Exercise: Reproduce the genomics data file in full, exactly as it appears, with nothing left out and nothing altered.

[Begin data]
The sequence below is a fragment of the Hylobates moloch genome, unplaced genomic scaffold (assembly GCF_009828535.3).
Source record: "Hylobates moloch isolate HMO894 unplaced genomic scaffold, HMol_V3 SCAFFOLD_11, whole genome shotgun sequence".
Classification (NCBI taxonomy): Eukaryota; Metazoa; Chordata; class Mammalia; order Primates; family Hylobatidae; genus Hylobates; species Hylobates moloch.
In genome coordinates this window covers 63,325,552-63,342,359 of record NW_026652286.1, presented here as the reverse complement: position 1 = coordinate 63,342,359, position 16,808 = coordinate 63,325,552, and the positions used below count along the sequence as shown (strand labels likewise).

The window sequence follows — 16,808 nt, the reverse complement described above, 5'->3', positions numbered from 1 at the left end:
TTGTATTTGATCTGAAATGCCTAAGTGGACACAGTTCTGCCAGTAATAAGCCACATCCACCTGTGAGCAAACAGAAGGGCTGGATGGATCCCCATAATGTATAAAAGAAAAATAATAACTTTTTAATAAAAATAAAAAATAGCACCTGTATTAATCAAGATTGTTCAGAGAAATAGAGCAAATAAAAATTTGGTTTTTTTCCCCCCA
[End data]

The sequence below is a fragment of the Hylobates moloch genome, unplaced genomic scaffold (assembly GCF_009828535.3).
Source record: "Hylobates moloch isolate HMO894 unplaced genomic scaffold, HMol_V3 SCAFFOLD_11, whole genome shotgun sequence".
Classification (NCBI taxonomy): Eukaryota; Metazoa; Chordata; class Mammalia; order Primates; family Hylobatidae; genus Hylobates; species Hylobates moloch.
In genome coordinates this window covers 63,325,552-63,342,359 of record NW_026652286.1, presented here as the reverse complement: position 1 = coordinate 63,342,359, position 16,808 = coordinate 63,325,552, and the positions used below count along the sequence as shown (strand labels likewise).

The window sequence follows — 16,808 nt, the reverse complement described above, 5'->3', positions numbered from 1 at the left end:
TTGTATTTGATCTGAAATGCCTAAGTGGACACAGTTCTGCCAGTAATAAGCCACATCCACCTGTGAGCAAACAGAAGGGCTGGATGGATCCCCATAATGTATAAAAGAAAAATAATAACTTTTTAATAAAAATAAAAAATAGCACCTGTATTAATCAAGATTGTTCAGAGAAATAGAGCAAATAAAAATTTGGTTTTTTTCCCCCCA